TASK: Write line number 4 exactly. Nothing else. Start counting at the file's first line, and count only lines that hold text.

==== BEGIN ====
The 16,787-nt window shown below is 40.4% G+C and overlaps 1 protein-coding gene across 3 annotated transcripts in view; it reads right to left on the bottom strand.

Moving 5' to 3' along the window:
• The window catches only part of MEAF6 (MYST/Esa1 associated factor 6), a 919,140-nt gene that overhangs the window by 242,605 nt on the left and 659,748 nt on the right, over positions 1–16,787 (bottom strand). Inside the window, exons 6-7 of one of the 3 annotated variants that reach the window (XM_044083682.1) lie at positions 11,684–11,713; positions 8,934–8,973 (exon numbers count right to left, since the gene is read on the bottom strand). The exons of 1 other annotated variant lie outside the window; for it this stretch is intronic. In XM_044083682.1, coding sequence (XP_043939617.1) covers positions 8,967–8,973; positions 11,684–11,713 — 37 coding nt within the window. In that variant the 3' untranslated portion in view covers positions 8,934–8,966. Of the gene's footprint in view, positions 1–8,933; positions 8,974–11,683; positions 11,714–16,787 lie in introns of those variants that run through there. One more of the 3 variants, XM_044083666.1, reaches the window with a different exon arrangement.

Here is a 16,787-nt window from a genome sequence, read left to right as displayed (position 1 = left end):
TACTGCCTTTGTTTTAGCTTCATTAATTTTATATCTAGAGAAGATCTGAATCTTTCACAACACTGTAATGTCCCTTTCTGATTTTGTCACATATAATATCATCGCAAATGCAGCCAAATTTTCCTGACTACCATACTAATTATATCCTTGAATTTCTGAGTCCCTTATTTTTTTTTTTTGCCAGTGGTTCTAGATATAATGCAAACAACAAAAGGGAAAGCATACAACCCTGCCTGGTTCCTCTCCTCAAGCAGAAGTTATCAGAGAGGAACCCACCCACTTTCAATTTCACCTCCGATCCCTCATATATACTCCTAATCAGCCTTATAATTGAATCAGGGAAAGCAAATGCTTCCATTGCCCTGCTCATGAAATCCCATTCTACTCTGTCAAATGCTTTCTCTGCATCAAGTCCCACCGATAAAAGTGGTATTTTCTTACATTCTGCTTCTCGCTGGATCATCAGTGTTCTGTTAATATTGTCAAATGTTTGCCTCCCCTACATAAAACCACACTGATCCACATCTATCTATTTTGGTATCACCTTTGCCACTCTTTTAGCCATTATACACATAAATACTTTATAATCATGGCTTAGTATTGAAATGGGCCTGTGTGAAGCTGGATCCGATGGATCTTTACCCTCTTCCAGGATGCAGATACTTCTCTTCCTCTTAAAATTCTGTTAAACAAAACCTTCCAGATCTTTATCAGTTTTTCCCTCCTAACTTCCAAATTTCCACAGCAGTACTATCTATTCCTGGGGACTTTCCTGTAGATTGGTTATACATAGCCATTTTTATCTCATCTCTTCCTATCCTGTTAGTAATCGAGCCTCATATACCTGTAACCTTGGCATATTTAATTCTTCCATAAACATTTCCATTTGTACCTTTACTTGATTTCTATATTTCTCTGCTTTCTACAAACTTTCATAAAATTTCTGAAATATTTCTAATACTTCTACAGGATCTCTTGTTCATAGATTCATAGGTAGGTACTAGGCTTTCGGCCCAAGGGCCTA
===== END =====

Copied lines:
Here is a 16,787-nt window from a genome sequence, read left to right as displayed (position 1 = left end):